Mr. Rochester in the shadowy
orchard; but I could not find
a reason to allege for leaving
him. I followed with lagging
step, and thoughts busily bent
on discovering a means of extrication;
but he himself looked so composed
and so grave also, I became ashamed
of feeling any confusion: the
evil--if evil existent or prospective
there was--seemed to lie with
me only; his mind was unconscious
"Jane," he recommenced, as
we entered the laurel walk, and
slowly strayed down in the direction
of the sunk fence and the horse-
chestnut, "Thornfield is a pleasant
place in summer, is it not?"
must have become
in some degree
who have an eye for natural beauties,
and a good deal of the organ
to it, indeed."
though I don't
how it is,
acquired a degree of regard for
that foolish little child Adele,
too; and even for simple dame
sir; in different
ways, I have
would be sorry
to part with
"Pity!" he said, and sighed
and paused. "It is always the
way of events in this life," he
continued presently: "no sooner
have you got settled in a pleasant
resting-place, than a voice calls
out to you to rise and move on,
for the hour of repose is expired."
"Must I move on, sir?" I asked. "Must
I leave Thornfield?"
I am sorry, Janet, but I believe
indeed you must."
This was a blow: but I did
not let it prostrate me.
sir, I shall
be ready when
the order to
is come now--I
must give it
you ARE going
to be married,
with your usual
hit the nail straight on the
is, Miss Eyre:
the first time I, or Rumour,
plainly intimated to you that
it was my intention to put my
old bachelor's neck into the
sacred noose, to enter into the
holy estate of matrimony--to
take Miss Ingram to my bosom,
in short (she's an extensive
armful: but that's not to the
point--one can't have too much
of such a very excellent thing
as my beautiful Blanche): well,
as I was saying--listen to me,
Jane! You're not turning your
head to look after more moths,
are you? That was only a lady-clock,
child, 'flying away home.' I
wish to remind you that it was
you who first said to me, with
that discretion I respect in
you--with that foresight, prudence,
and humility which befit your
responsible and dependent position--that
in case I married Miss Ingram,
both you and little Adele had
better trot forthwith. I pass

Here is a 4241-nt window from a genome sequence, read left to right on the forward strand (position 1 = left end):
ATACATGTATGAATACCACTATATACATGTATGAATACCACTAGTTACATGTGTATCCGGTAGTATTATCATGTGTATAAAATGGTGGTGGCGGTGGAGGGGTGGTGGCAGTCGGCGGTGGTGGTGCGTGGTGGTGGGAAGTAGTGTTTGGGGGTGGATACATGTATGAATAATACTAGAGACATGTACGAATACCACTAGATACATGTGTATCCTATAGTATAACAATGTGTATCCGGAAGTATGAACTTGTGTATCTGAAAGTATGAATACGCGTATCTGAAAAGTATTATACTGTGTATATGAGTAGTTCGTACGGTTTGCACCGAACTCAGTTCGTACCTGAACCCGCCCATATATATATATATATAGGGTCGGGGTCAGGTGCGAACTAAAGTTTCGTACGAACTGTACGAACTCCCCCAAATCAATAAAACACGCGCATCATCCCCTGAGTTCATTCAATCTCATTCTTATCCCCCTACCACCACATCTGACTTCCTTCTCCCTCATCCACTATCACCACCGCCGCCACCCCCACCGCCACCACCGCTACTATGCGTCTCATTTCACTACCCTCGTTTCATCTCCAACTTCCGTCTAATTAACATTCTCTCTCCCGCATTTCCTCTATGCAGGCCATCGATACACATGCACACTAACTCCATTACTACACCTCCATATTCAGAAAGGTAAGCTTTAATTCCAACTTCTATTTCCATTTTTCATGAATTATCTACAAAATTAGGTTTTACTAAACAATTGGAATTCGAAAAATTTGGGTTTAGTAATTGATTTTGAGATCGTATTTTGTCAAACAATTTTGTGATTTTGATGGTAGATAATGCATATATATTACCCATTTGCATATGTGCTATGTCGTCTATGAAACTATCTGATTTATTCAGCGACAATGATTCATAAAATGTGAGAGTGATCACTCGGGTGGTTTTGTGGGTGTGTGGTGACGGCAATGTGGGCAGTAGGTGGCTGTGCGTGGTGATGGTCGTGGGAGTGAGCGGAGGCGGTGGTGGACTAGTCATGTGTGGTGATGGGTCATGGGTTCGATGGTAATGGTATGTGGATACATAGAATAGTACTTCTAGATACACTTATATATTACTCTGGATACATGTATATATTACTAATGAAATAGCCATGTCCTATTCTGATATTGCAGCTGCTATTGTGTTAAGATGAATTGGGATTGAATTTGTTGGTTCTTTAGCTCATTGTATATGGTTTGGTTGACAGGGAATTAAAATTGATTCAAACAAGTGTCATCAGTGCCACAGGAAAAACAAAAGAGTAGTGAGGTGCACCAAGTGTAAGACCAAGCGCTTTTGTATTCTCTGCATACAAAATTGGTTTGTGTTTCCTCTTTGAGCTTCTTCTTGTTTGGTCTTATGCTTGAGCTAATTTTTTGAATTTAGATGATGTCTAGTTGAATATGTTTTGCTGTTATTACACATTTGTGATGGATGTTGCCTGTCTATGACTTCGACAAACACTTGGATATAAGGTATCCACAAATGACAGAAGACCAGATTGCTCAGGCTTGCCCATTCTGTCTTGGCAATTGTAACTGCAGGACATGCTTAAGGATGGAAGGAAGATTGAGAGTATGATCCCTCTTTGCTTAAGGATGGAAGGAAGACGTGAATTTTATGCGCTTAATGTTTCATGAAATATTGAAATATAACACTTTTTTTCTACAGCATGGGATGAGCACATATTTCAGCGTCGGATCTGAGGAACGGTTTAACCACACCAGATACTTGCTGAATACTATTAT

over the sort of slur conveyed
in this suggestion on the character
of my beloved; indeed, when you
are far away, Janet, I'll try
to forget it: I shall notice
only its wisdom; which is such
that I have made it my law of
action. Adele must go to school;
and you, Miss Eyre, must get
a new situation."
"Yes, sir, I will advertise
immediately: and meantime, I
suppose--" I was going to say, "I
suppose I may stay here, till
I find another shelter to betake
myself to:" but I stopped, feeling
it would not do to risk a long
sentence, for my voice was not
quite under command.
"In about a month I hope to
be a bridegroom," continued Mr.
Rochester; "and in the interim,
I shall myself look out for employment
and an asylum for you."
you, sir; I
am sorry to
no need to
that when a
does her duty as well as you
have done yours, she has a sort
of claim upon her employer for
any little assistance he can
conveniently render her; indeed
I have already, through my future
mother-in-law, heard of a place
that I think will suit: it is
to undertake the education of
the five daughters of Mrs. Dionysius
O'Gall of Bitternutt Lodge, Connaught,
Ireland. You'll like Ireland,
I think: they're such warm-hearted
people there, they say."
is a long way
of your sense
will not object
voyage or the distance."
but the distance:
and then the sea is a barrier--"
I said this almost involuntarily,
and, with as little sanction
of free will, my tears gushed
out. I did not cry so as to be
heard, however; I avoided sobbing.
The thought of Mrs. O'Gall and
Bitternutt Lodge struck cold
to my heart; and colder the thought
of all the brine and foam, destined,
as it seemed, to rush between
me and the master at whose side
I now walked, and coldest the
remembrance of the wider ocean--wealth,
caste, custom intervened between
me and what I naturally and inevitably
"It is a long way," I
is, to be sure;
and when you
get to Bitternutt
Connaught, Ireland, I shall never
see you again, Jane: that's morally
certain. I never go over to Ireland,
not having myself much of a fancy
for the country. We have been
good friends, Jane; have we not?"
"And when friends are on the
eve of separation, they like
to spend the little time that
remains to them close to each
other. Come! we'll talk over
the voyage and the parting quietly
half-an-hour or so, while the
stars enter into their shining
life up in heaven yonder: here
is the chestnut tree: here is
the bench at its old roots. Come,
we will sit there in peace to-night,
though we should never more be
destined to sit there together." He
seated me and himself.
is a long way